One of the grand challenges of the program to image the nucleon's internal 3-dimensional quark and gluon structure is our ability to transform the observed data, presented as a collection of momentum 4-vectors of the final state particles (collectively called events) in high-energy particle collisions, into suitable representations that can be interpreted using theoretical tools in QCD. In general such endeavor involves two stages of analysis:

Inference on visible particle momentum distributions: also known as differential cross sections, the objective is to map out the underlying probability distributions that characterize the momentum distributions of final state particles as a product of a high-energetic collision between two particles. In practice, detector systems induce distortions, such as smearing effects, detector efficiencies, and electromagnetic radiative effects, that prevent direct access to the true underlying distributions, which constitute an inverse problem. The Theory Center is actively working on implementing AI/ML strategies that can accurately make inferences on the underlying distributions without the need to utilize theory biases that are commonly used in standard approaches. In particular, generative models such as GANs offer the possibility to train the models directly at the event level, avoiding the need to infer the underlying probability distributions using the traditional histograming approach. As such, generative models in ML provide a new flexible and unbiased form of data representation for the observed collection of events that allows us to explore in detail particle correlations that emerge from the underlying quark and gluon degrees of freedom.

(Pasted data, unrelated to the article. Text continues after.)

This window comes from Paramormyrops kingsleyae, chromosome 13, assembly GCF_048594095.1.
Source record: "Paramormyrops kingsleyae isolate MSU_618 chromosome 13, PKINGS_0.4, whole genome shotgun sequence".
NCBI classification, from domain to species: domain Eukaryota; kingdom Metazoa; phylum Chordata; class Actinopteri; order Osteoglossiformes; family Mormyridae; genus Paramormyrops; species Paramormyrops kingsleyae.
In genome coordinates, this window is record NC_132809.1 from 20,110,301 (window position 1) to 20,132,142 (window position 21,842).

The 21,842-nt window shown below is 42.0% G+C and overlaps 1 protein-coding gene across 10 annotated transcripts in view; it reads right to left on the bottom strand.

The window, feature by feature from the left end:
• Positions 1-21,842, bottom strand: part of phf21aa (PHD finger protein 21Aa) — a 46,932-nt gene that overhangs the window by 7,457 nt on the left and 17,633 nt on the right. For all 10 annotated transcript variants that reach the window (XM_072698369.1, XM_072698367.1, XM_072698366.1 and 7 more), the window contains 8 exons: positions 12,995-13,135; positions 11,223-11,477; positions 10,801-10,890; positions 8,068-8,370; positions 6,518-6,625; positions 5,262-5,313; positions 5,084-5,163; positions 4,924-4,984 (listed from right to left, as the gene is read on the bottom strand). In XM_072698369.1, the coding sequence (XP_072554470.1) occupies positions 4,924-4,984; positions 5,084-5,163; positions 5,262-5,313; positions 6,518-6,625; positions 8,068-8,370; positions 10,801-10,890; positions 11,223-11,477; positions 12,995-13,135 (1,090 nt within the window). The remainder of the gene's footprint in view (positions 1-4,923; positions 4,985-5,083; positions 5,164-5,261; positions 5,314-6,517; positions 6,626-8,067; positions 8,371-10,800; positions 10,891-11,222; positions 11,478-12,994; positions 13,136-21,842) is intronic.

*The scientific mission.*

Inference on invisible quark and gluon quantum correlation functions (QCFs) in nucleons and nuclei: in the framework of QCD factorization, the differential cross sections can be expressed as convolutions of QCFs (PDFs, TMDs, GPDs) with process-dependent and calculable coefficient functions. Since QCFs cannot be solved in a closed form in terms of cross sections, it constitutes an inverse problem. With the aid of ML, the Theory Center engages in research activities that tackle the inverse problem using the Bayesian approach to solving the inverse problem.